After several trips to Japan I learnt good gyoza aren’t easy to find in Tokyo. Maybe I was unlucky or maybe it’s Tokyo, but I rarely had excellent versions. My homemade gyoza are clumsily shaped and I haven’t mastered yet the Japanese fry & steam cooking method, but since the filling is high quality and everything is freshly made, they always taste at least good. My usual filling contains crushed garlic cloves, but since wild garlic is in full season now, this time I’ve added it instead and the result was excellent: much lighter and fresher!
Ramsons, wild garlic, buckrams, bear’s garlic, bear paw garlic… (Allium Ursinum) is a wild plant – though recently it started being cultivated – with a very distinct garlic scent and apparently a favourite of bears, who would dig out its bulbs. Its leaves are very similar to those of the lily of the valley. Mixing them up is very dangerous, since the latter are toxic, but wild garlic’s aroma is so strong I cannot imagine anyone making a mistake. Apart from foraging you can look for it in farmers markets or grow it yourself.
Here wild garlic season is very short (April and May), so I try to use it as often as possible. It is extremely versatile and can be treated as a spinach or other leaf substitute but also as a condiment, a milder cousin of garlic. In many dishes you can replace it with garlic chives (in gyoza for example). Dried wild garlic can also be used, but in this form the plant loses all its spring freshness.
If you find yourself with a big bunch of wild garlic, here are some other ideas:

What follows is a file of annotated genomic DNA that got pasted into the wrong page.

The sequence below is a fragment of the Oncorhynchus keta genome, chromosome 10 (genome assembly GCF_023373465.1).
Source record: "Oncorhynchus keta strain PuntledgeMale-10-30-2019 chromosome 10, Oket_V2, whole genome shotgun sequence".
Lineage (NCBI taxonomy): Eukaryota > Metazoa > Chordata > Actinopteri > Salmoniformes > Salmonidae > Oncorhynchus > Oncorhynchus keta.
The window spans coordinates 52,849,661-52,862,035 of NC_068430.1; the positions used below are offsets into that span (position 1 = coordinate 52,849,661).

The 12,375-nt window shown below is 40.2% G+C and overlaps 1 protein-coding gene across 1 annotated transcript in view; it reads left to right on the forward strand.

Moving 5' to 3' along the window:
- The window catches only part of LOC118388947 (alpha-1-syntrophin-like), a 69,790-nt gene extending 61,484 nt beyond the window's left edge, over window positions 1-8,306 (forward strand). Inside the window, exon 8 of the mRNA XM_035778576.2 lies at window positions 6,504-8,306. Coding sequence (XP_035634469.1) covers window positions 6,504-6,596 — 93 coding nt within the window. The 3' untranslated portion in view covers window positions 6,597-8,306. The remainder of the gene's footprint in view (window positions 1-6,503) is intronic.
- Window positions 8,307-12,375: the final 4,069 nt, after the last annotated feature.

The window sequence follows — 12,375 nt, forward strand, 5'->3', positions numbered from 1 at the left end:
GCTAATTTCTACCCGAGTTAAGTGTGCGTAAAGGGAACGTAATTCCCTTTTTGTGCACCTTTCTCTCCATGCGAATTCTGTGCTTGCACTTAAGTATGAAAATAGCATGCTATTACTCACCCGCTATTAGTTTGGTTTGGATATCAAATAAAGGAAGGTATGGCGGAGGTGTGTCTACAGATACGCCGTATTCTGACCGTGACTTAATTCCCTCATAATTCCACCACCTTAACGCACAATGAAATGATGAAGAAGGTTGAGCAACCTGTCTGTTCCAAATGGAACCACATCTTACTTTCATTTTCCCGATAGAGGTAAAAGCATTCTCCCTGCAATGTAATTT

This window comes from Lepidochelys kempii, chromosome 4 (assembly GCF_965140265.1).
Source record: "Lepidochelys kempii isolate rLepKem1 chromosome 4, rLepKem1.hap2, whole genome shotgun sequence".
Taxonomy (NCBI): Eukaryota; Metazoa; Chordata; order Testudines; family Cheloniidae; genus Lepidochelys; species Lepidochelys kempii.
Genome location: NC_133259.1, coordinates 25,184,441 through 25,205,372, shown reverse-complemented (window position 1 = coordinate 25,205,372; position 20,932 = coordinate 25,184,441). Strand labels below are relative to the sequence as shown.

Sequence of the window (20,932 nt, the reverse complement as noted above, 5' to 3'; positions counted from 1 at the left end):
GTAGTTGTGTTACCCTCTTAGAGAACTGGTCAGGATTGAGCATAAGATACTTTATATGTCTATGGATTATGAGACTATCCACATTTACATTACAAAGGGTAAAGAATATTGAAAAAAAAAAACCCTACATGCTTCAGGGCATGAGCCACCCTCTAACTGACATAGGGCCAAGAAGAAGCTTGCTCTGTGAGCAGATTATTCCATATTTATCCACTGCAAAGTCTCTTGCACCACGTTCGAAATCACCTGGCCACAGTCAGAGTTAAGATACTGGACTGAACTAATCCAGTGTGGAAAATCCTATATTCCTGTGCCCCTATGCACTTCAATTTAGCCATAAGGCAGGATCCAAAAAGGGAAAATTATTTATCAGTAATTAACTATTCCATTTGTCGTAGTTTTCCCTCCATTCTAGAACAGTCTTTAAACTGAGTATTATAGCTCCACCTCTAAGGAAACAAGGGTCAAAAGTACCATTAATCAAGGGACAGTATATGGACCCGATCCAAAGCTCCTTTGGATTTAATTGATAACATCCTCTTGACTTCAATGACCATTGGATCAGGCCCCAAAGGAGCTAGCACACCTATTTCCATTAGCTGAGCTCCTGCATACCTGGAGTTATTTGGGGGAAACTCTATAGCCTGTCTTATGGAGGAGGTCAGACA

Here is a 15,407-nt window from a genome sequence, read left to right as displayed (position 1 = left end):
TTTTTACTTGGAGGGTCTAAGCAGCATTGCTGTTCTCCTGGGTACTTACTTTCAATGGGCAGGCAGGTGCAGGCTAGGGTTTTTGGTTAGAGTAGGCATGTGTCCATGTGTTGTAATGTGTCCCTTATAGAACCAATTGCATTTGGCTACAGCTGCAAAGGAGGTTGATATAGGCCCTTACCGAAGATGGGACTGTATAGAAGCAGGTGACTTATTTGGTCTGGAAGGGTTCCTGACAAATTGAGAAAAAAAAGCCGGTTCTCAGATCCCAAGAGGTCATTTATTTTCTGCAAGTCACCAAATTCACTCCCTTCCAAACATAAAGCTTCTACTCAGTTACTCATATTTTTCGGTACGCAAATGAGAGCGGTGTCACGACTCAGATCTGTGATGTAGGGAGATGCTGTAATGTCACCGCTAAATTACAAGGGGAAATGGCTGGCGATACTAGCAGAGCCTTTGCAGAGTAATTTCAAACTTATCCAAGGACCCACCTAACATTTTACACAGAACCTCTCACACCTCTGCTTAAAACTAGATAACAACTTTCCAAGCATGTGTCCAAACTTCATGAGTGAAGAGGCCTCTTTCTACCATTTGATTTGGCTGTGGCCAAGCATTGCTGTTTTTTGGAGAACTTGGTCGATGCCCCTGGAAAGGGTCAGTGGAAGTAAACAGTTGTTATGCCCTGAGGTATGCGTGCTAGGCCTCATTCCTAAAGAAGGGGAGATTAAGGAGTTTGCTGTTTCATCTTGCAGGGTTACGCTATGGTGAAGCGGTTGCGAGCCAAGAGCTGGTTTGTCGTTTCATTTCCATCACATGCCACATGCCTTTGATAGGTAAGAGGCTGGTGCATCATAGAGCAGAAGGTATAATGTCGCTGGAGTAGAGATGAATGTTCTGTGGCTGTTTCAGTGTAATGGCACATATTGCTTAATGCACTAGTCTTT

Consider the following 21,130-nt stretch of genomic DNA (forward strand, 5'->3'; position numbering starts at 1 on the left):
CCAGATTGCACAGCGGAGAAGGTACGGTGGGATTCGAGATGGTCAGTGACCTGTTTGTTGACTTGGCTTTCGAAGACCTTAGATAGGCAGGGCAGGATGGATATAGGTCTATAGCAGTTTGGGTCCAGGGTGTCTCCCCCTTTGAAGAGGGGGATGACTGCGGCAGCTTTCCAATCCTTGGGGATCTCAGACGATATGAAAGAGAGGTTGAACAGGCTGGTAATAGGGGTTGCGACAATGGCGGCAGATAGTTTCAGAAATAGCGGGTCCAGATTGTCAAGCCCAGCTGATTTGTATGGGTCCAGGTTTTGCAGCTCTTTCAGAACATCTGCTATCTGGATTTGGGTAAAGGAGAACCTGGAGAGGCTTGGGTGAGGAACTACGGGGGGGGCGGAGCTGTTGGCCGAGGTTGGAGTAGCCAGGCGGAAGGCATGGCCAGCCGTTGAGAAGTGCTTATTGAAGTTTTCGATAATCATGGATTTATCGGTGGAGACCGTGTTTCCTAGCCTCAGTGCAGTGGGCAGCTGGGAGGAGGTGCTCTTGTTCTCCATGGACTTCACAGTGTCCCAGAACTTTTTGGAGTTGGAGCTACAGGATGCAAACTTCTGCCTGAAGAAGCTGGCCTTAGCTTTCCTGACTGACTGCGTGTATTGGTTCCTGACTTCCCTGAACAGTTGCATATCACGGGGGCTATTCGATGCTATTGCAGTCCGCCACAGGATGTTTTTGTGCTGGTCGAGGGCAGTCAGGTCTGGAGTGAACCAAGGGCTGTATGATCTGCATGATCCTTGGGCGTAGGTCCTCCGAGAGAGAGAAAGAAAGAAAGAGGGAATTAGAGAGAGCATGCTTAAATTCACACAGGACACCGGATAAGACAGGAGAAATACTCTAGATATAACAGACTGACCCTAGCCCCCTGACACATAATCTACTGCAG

TIPS: If you want to prepare gyoza exactly the way it’s mostly done in Japan, there are many video or photo tutorials (such as this one), but if you don’t want to bother, fold and close the dumplings the way you like and then simply cook them in water or/and stir-fry in a pan. They will still be delicious, though slightly different.
If you don’t have wild garlic, use garlic chives instead (sold in most Asian shops).
My favourite sauce to serve gyoza is chilli oil (the best is taberu rayu, or chilli oil with sediments; see here the easiest & quickest recipe here) + soy sauce + rice vinegar
Preparation: about 1 hour
Ingredients (for 30 dumplings):
30 gyoza “skins”
350 g ground beef and pork or pork only
12 big wild garlic leaves (without stalks) or a big bunch of garlic chives
ground pepper, salt (to taste)
1 tablespoon sesame oil
oil (to fry)
First prepare the filling. Chop the wild garlic leaves and combine well with the meat, the egg, the sesame oil, the salt and the pepper.
Brush the dumpling skins’ edges with water.
Place a heaped teaspoon of the filling on each skin and seal them.
You can cook them in gently simmering water for about 5 minutes, dry them, sprinkle lightly with potato starch and then fry on both sides until golden.
You can also do this the Japanese way: sprinkle the dumplings lightly with potato starch, heat some oil in a pan, fry the dumplings at medium heat (3-4 min) until golden, then add about 1.5 cm water (about 2/3 in) to the pan, cover with a lid and steam for 3 more minutes at medium heat. Take off the lid, sprinkle 1 teaspoon sesame oil on the pan and cook the gyoza until all the water evaporates. (Click here to see the photo tutorial and detailed description of this method on Just One Cookbook).
I like gyoza most served with a sauce made with soy sauce, rice vinegar and chilli oil.
These dumplings can be made in advance and frozen or refrigerated. If you want to refrigerate them, separate them with cling film. Otherwise they might stick to each other.